Owned by Caroline Rostang, the daughter of French culinary giant Michel Rostang, L’Absinthe is best described as a New York-inspired French bistro. The restaurant nods to New York City with its urban chic design, highlighted by the oversized, antique clock on the ground floor. Two dining rooms—one upstairs and one downstairs—offer ample seating, and outdoor tables are available during the warmer months. Both the tasting menus and à la carte menu feature traditional bistro-style fare, with such dishes as crispy pork knuckle with vegetables and calf’s liver with baby onions, capers, and tomatoes.
Chez Michel, Paris
The food of France’s Breton region shines at Chez Michel. Located steps from Gare du Nord in the 10th arrondisement, Chez Michel is haven for foodies as chef Thierry Breton’s bistro menu is known for both fresh Breton seafood and his use of obscure ingredients such as baby eels and seasonal game meats. The exterior, with its simple wood doors and green awnings, is uninspiring, while the dining room is spacious with a high timbered ceiling and white plaster walls. Signature dishes include fish soup, pork rillettes, roasted John Dory, and Paris-Brest (a choux pastry filled with hazelnut cream).
Chez L'Ami Jean
Situated in the Seventh Arrondissement, this small, lively bistro is often lauded as the best in Paris. Run by celebrated chef Stéphane Jego, the restaurant serves authentic Basque fare in a traditional bistro-style setting with closely packed tables and an open kitchen. The walls are decorated with Basque sports memorabilia, while strings of garlic and Espelette peppers hang from the ceiling. Bread is served with a sealed tin of herbed formage blanc (white cheese) and followed by entrées such as braised duck foie gras and homemade desserts like the famous riz au lait (rice pudding) with pralines and dried apricots.
Bistrot Paul Bert
Situated in the trendy 11th Arrondissement, Bistrot Paul Bert is a classic French eatery with unexpected twists. Inspired by local flea market finds, the eclectic interior includes a bright mosaic floor, oversize mirrors, small wooden tables, and unusual chandeliers. The chalkboard menu changes regularly to highlight seasonal produce, but reliable favorites include the steak frites—served very rare and topped with marrow—and the signature Paris-Brest dessert: a large puff pastry filled with chocolate-hazelnut cream. Dishes are paired with hard-to-find small-batch wines from an extensive list.
Repaire de Cartouche
A traditional, yet innovative bistro in the Marais, Le Repaire is renowned for its wine selection and game specialties. The wood-paneled dining rooms, old-fashioned murals, and lead glass window bring to mind a country restaurant in Normandy (the source of the menu’s inspiration), but the building actually draws its name from the notorious 18th-century robber who once made it his hideaway. While wild boar, pheasant, and venison chops with mushrooms and a mustard and crème sauce are some of the favorites on the menu, don’t overlook the seafood dishes: Lobster with strawberry sauce is an inspired choice.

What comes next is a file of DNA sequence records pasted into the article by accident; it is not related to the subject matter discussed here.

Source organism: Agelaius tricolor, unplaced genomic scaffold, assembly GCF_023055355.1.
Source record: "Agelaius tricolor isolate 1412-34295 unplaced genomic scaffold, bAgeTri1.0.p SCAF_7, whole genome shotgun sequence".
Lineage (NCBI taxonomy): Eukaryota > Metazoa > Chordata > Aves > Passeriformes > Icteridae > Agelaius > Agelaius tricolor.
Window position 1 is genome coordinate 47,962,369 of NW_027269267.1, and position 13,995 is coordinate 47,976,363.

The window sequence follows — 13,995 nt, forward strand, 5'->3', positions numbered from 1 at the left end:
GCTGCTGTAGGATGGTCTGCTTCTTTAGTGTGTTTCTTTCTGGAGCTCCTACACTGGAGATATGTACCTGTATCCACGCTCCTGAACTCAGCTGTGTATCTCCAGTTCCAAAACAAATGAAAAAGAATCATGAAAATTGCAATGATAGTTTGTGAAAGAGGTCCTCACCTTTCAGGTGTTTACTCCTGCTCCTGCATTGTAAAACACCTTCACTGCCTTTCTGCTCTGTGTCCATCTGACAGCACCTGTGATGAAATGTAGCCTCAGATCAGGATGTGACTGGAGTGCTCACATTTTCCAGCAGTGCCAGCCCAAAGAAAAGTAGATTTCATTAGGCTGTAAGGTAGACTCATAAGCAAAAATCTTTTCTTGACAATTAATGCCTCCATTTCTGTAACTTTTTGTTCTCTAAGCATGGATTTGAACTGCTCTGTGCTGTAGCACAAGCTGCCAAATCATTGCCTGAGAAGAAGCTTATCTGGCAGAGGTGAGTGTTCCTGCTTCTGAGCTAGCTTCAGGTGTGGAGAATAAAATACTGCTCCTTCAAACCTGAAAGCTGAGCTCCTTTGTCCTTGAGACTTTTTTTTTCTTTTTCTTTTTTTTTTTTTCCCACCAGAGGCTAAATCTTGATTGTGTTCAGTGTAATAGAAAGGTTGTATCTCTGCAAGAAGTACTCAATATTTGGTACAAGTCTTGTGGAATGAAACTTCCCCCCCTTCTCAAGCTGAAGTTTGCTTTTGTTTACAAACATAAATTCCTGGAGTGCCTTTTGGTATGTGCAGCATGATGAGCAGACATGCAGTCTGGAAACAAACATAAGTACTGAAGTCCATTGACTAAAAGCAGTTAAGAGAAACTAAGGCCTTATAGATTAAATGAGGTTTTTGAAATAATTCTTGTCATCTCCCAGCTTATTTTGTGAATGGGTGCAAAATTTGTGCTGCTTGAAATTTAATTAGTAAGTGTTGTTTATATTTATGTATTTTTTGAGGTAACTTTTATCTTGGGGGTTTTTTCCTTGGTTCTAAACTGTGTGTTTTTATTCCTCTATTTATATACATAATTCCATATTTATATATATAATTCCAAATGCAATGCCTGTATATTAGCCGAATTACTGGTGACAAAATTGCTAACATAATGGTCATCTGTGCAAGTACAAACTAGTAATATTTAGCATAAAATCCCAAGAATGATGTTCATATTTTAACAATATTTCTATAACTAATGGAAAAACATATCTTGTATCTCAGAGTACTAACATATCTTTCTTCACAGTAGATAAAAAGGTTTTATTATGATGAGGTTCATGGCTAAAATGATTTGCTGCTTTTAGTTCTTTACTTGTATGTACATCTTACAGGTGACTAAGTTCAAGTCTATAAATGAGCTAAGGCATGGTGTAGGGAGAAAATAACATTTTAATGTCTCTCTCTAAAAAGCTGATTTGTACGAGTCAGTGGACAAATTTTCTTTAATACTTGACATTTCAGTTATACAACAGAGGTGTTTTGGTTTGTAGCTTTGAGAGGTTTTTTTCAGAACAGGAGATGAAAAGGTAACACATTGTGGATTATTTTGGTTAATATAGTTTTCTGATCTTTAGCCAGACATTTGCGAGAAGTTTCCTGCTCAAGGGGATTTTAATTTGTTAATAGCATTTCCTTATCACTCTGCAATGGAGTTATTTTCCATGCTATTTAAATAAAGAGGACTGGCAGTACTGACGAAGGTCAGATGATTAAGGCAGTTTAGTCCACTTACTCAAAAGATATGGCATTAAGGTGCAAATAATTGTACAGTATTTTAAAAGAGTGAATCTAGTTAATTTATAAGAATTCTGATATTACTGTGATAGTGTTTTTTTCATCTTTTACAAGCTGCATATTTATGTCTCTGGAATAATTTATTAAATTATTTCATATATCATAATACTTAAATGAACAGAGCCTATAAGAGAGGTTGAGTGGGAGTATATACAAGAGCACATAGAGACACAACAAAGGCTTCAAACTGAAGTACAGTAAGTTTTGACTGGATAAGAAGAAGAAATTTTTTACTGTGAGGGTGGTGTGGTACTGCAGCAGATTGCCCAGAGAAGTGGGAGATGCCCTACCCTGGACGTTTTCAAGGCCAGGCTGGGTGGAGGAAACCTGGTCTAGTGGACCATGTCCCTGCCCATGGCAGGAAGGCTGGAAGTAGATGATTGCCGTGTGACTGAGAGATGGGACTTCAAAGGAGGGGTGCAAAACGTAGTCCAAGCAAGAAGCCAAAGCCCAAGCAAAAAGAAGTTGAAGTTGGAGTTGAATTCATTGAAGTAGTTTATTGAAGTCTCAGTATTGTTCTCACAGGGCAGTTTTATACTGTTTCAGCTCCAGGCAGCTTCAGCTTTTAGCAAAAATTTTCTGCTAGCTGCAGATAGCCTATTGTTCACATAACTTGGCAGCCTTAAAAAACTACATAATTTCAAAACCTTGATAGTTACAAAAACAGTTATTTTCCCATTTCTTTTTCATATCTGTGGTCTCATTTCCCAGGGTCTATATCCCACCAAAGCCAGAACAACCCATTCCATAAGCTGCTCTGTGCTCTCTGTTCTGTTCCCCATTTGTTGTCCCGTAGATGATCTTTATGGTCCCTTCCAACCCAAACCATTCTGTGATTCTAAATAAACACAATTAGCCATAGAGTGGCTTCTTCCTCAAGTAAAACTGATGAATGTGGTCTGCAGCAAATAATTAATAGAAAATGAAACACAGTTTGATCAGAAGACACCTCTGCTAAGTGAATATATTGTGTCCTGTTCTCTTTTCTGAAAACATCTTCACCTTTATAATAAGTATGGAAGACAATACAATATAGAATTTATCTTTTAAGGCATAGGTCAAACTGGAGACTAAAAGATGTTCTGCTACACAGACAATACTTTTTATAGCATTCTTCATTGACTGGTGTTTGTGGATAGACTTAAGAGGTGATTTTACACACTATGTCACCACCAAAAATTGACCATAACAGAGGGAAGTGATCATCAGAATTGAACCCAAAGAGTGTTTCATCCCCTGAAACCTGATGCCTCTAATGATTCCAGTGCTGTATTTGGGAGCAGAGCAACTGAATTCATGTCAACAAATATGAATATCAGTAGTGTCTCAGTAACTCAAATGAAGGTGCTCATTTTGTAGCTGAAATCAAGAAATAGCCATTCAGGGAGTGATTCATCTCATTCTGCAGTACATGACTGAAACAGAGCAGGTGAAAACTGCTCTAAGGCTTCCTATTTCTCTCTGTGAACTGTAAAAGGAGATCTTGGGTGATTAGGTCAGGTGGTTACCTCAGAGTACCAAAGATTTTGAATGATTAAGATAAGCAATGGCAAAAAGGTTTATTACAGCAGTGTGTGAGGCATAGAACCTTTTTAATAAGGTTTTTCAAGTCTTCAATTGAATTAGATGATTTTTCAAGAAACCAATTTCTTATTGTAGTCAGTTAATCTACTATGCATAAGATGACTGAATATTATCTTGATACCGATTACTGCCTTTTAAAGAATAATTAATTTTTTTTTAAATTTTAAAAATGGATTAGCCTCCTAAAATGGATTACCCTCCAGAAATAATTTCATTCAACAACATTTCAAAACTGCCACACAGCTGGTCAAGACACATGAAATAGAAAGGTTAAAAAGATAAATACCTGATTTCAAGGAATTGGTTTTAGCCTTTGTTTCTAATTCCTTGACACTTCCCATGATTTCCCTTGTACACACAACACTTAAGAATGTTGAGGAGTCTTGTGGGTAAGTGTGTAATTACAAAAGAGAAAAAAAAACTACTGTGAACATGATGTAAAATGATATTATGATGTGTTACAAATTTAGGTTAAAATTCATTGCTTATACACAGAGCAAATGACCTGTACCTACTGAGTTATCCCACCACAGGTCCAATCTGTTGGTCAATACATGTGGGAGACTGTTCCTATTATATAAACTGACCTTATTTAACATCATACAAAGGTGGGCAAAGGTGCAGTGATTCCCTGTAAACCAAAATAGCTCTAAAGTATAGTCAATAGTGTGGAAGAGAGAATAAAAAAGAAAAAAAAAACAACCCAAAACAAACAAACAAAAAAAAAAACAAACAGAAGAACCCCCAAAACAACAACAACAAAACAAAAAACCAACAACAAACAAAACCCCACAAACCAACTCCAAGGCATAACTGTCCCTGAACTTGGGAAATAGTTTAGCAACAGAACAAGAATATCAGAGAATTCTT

Housed in a historic 1890 building and immediately recognizable by its red facade, Aux Lyonnais is an inviting Parisian eatery dedicated to preserving the culinary traditions of Lyon. Headed by chef Frédéric Thevenet, who has worked at such renowned restaurants as Guy Savoy in Paris, the kitchen prepares updated versions of traditional Lyonnais dishes, including frog legs en persillade and farm-raised chicken casserole. The restaurant itself evokes the atmosphere of the traditional Lyonnaise eatery, or bouchon, with its tiled floors and walls, chalkboard menus, and zinc and tin counter.
Hanging bunches of pimentos add a spicy aroma to this small Basque restaurant in the Third Arrondissement. In contrast with its unassuming exterior, the dining room is designed with ocher-hued walls, oil paintings, and objéts d’art from the southwestern region of the country. The bistro is popular with locals, but visitors are also welcome; in fact, chef Bertrand Guéneron, who previously worked with acclaimed chef Alain Senderens, often emerges from the kitchen to chat with the patrons. House specialties include the soupions (baby squid) sautéed with chorizo and the piperade (scrambled eggs with sweet and hot peppers, ham, and tomatoes).
Atelier Maître Albert
Across from Norte Dame on the Left Bank, this bistro serves a combination of classic and modern French cuisine imagined by world-renowned chef Guy Savoy. The interior, designed by Jean-Michel Wilmotte, juxtaposes medieval wooden ceiling beams and a functional 13th-century fireplace with contemporary slate tables, gray marble floors, and dark indigo walls lined with colorful, graffiti-like paintings. There’s also a wine cellar and a partially open kitchen where chefs tend the restaurant’s signature rotisserie. Menu standouts include the spit-roasted chicken with mashed potatoes and, for dessert, the dark chocolate with praline, cacao sorbet, and chicory custard.